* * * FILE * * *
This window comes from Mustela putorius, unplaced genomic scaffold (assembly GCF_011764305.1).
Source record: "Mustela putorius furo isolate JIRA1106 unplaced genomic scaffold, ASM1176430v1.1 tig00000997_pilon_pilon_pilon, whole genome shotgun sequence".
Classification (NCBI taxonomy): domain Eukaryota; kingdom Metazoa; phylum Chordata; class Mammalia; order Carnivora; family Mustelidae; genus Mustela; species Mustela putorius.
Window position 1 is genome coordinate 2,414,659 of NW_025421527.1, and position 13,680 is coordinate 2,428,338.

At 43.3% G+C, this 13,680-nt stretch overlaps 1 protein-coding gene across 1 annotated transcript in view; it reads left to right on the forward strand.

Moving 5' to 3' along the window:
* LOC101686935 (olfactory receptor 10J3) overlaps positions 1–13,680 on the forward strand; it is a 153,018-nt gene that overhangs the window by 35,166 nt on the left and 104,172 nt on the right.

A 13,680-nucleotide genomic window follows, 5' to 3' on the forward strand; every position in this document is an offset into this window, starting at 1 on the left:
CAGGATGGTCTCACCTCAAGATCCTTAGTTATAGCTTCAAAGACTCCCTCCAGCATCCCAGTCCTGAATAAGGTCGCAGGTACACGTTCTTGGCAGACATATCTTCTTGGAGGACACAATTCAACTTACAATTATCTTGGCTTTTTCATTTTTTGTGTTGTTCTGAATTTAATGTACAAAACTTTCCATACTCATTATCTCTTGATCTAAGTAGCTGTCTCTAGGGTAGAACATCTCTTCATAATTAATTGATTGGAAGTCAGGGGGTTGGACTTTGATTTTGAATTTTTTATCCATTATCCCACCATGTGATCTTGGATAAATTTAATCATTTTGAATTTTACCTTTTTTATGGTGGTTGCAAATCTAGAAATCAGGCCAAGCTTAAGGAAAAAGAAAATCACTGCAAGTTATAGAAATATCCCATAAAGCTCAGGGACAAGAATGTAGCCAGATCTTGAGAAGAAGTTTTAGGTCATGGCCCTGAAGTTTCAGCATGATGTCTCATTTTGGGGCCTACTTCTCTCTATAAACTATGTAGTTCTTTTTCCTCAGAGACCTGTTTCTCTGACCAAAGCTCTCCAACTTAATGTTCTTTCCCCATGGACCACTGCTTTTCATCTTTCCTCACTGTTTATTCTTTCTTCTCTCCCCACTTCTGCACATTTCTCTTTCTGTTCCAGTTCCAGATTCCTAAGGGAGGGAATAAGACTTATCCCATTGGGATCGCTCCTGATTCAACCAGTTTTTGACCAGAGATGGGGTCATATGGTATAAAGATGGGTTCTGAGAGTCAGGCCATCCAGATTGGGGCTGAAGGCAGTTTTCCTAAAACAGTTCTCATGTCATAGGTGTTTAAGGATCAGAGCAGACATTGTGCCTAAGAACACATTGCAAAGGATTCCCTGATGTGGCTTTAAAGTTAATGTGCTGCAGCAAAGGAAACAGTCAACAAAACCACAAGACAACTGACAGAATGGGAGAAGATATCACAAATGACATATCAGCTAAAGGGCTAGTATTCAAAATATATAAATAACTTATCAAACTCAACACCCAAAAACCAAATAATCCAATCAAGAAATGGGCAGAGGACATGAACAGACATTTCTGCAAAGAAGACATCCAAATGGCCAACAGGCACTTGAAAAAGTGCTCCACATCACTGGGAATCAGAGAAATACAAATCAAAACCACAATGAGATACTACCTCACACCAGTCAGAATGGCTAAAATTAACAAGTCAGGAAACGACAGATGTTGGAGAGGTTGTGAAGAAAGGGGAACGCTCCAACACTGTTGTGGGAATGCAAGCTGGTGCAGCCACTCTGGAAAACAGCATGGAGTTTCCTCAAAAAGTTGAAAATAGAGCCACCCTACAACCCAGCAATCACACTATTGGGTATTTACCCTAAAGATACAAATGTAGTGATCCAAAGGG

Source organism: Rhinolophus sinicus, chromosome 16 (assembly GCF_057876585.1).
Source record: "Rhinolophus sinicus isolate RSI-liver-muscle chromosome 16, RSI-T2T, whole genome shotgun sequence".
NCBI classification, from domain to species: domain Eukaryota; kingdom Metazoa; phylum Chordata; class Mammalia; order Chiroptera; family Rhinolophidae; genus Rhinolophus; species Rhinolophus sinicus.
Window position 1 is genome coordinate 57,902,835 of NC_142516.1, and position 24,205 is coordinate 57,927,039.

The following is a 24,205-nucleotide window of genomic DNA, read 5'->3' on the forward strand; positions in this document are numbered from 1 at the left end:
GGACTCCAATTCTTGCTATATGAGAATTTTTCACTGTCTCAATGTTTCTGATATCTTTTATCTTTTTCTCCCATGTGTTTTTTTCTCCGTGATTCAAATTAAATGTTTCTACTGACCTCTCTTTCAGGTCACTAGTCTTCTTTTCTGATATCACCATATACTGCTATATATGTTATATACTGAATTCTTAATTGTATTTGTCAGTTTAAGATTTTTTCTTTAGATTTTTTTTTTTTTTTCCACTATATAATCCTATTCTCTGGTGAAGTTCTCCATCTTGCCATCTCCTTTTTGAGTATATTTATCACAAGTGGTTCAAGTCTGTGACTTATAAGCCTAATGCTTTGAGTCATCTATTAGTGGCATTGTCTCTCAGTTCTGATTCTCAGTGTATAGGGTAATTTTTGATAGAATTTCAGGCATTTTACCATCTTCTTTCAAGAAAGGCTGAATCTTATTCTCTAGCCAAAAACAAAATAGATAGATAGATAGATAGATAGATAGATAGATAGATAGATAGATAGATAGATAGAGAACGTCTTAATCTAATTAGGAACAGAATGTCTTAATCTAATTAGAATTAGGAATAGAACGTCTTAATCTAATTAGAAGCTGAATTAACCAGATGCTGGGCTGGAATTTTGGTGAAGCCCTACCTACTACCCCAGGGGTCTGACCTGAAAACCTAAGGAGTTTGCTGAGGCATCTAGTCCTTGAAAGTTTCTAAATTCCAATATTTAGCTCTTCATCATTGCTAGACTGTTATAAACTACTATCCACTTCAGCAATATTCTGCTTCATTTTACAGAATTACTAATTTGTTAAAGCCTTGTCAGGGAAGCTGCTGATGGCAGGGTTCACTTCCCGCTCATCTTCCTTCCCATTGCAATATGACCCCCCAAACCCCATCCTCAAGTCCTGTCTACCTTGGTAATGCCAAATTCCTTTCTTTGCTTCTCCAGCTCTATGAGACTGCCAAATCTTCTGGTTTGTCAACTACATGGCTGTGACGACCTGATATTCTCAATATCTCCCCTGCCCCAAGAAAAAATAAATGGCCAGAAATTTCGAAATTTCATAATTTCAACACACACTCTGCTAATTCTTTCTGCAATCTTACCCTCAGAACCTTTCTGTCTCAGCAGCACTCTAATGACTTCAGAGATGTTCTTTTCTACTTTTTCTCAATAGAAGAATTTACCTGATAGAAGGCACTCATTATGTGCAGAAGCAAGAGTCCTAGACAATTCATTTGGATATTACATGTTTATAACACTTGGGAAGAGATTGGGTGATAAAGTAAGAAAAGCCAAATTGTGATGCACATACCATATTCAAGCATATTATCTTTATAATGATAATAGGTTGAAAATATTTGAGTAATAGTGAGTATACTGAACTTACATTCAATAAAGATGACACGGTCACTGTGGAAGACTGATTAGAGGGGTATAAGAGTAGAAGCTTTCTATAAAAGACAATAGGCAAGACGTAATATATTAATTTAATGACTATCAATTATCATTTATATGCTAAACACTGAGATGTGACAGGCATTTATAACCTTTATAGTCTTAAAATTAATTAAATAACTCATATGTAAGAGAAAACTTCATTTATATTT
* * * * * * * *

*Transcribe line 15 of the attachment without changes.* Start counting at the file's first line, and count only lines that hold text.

GGACTCCAATTCTTGCTATATGAGAATTTTTCACTGTCTCAATGTTTCTGATATCTTTTATCTTTTTCTCCCATGTGTTTTTTTCTCCGTGATTCAAATTAAATGTTTCTACTGACCTCTCTTTCAGGTCACTAGTCTTCTTTTCTGATATCACCATATACTGCTATATATGTTATATACTGAATTCTTAATTGTATTTGTCAGTTTAAGATTTTTTCTTTAGATTTTTTTTTTTTTTTCCACTATATAATCCTATTCTCTGGTGAAGTTCTCCATCTTGCCATCTCCTTTTTGAGTATATTTATCACAAGTGGTTCAAGTCTGTGACTTATAAGCCTAATGCTTTGAGTCATCTATTAGTGGCATTGTCTCTCAGTTCTGATTCTCAGTGTATAGGGTAATTTTTGATAGAATTTCAGGCATTTTACCATCTTCTTTCAAGAAAGGCTGAATCTTATTCTCTAGCCAAAAACAAAATAGATAGATAGATAGATAGATAGATAGATAGATAGATAGATAGATAGATAGATAGAGAACGTCTTAATCTAATTAGGAACAGAATGTCTTAATCTAATTAGAATTAGGAATAGAACGTCTTAATCTAATTAGAAGCTGAATTAACCAGATGCTGGGCTGGAATTTTGGTGAAGCCCTACCTACTACCCCAGGGGTCTGACCTGAAAACCTAAGGAGTTTGCTGAGGCATCTAGTCCTTGAAAGTTTCTAAATTCCAATATTTAGCTCTTCATCATTGCTAGACTGTTATAAACTACTATCCACTTCAGCAATATTCTGCTTCATTTTACAGAATTACTAATTTGTTAAAGCCTTGTCAGGGAAGCTGCTGATGGCAGGGTTCACTTCCCGCTCATCTTCCTTCCCATTGCAATATGACCCCCCAAACCCCATCCTCAAGTCCTGTCTACCTTGGTAATGCCAAATTCCTTTCTTTGCTTCTCCAGCTCTATGAGACTGCCAAATCTTCTGGTTTGTCAACTACATGGCTGTGACGACCTGATATTCTCAATATCTCCCCTGCCCCAAGAAAAAATAAATGGCCAGAAATTTCGAAATTTCATAATTTCAACACACACTCTGCTAATTCTTTCTGCAATCTTACCCTCAGAACCTTTCTGTCTCAGCAGCACTCTAATGACTTCAGAGATGTTCTTTTCTACTTTTTCTCAATAGAAGAATTTACCTGATAGAAGGCACTCATTATGTGCAGAAGCAAGAGTCCTAGACAATTCATTTGGATATTACATGTTTATAACACTTGGGAAGAGATTGGGTGATAAAGTAAGAAAAGCCAAATTGTGATGCACATACCATATTCAAGCATATTATCTTTATAATGATAATAGGTTGAAAATATTTGAGTAATAGTGAGTATACTGAACTTACATTCAATAAAGATGACACGGTCACTGTGGAAGACTGATTAGAGGGGTATAAGAGTAGAAGCTTTCTATAAAAGACAATAGGCAAGACGTAATATATTAATTTAATGACTATCAATTATCATTTATATGCTAAACACTGAGATGTGACAGGCATTTATAACCTTTATAGTCTTAAAATTAATTAAATAACTCATATGTAAGAGAAAACTTCATTTATATTT